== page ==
18. Turn the wheel to full lock and marvel at how you got the cut out completely wrong. This is why the TRE bolt is in finger tight, remove it and tie the TRE up out of the way while you start bashing the beggar again with a hammer.
    19. Repeat 18 multiple times until you have full lock.
    20. Repeat on the other side, this time you need to move the coolant header tank out of the way to get the top strut nuts off.
    21. I don't know how important it is but I plan to weld the chassis rail before painting.

    IMG_20160907_221247.jpg
    This photo gives you a good idea how far you need to cut down if you look at the position of the missing plastic rivet. Initially I didn't cut down far enough and gave myself a load of extra work, you need to turn the wheel to full lock, then mark down 50mm to see what needs cutting out.

    ******* Since writing this DieselDo suggested you can lessen the cutting required by swapping the steering arms. This will leave locking bolts on the track rod ends at the rear instead of the front which would help a lot. Also you can grind off a knob on the TRE to help a little more. This will help reduce the hammering and cutting a little but only if you do it before fitting the lift kit. I had already got the chassis arms adjusted for the TRE's before swapping the arms and now need to make more adjustments as the bolts now foul in a different spot. :(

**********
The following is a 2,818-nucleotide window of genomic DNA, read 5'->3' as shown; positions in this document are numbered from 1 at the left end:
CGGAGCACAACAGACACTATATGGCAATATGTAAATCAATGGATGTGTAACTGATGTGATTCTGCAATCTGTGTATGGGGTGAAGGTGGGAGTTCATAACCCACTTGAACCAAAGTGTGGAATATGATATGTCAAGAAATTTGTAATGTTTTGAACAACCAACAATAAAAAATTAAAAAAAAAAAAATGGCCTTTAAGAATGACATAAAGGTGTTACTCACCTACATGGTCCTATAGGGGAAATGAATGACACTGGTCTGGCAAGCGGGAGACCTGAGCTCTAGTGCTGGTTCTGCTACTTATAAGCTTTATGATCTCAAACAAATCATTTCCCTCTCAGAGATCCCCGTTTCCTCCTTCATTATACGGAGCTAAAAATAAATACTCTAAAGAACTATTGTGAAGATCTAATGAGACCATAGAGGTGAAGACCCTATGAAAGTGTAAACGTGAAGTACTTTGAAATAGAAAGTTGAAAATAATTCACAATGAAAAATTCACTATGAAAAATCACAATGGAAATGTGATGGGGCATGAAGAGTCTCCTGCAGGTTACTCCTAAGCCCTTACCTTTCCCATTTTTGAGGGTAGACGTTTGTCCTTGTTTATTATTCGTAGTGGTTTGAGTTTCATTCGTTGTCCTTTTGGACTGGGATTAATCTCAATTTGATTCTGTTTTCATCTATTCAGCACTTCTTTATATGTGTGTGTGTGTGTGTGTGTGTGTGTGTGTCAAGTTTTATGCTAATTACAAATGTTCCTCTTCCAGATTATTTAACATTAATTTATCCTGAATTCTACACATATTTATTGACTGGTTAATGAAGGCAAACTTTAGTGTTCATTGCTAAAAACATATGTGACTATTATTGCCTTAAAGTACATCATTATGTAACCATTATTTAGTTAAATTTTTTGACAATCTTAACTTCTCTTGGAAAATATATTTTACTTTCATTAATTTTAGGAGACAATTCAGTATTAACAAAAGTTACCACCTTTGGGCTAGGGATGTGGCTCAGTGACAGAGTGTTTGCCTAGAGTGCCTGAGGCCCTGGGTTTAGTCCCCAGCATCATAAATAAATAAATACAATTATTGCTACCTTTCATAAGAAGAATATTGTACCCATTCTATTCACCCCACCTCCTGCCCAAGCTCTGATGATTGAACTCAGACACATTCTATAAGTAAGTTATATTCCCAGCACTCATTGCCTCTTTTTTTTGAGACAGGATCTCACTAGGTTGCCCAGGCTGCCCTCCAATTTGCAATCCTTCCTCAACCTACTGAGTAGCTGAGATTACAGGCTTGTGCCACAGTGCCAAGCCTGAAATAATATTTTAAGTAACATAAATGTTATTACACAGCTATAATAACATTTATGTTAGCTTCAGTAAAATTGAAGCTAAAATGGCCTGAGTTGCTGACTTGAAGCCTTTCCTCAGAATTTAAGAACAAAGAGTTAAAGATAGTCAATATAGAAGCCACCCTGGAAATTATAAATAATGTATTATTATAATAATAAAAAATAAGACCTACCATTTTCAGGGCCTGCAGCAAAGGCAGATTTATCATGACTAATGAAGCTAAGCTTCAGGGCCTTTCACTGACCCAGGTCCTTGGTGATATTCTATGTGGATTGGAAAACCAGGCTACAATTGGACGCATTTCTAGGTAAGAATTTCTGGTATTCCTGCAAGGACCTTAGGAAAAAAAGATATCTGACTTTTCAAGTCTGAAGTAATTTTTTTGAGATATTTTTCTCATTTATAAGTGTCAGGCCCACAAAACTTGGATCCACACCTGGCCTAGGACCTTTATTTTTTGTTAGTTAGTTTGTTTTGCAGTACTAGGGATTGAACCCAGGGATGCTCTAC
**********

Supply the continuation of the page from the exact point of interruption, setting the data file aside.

OK, a quick update on how to swap the steering arms if you decide to do that. Note this was done on a TD4 with terrible access to the steering arm bolts. I did it from above but others have suggested it can be done through the wheel arch.

    Steering Arms
    Tools required
    14mm spanner. If you have the correct torx socket and enough space to get at it then life will be much easier for you.
    Short(ish) length of pipe that fits over the spanner
    Normal tools to remove track rod ends.
    Loctite

    1. Turn steering to move the rack to a point where you can get access to it.
    2. Reach into the back of the engine bay and fit your 14mm spanner over the torx bolts, put the pipe over the spanner and start the process of loosening the bolt a 1/4 turn at a time.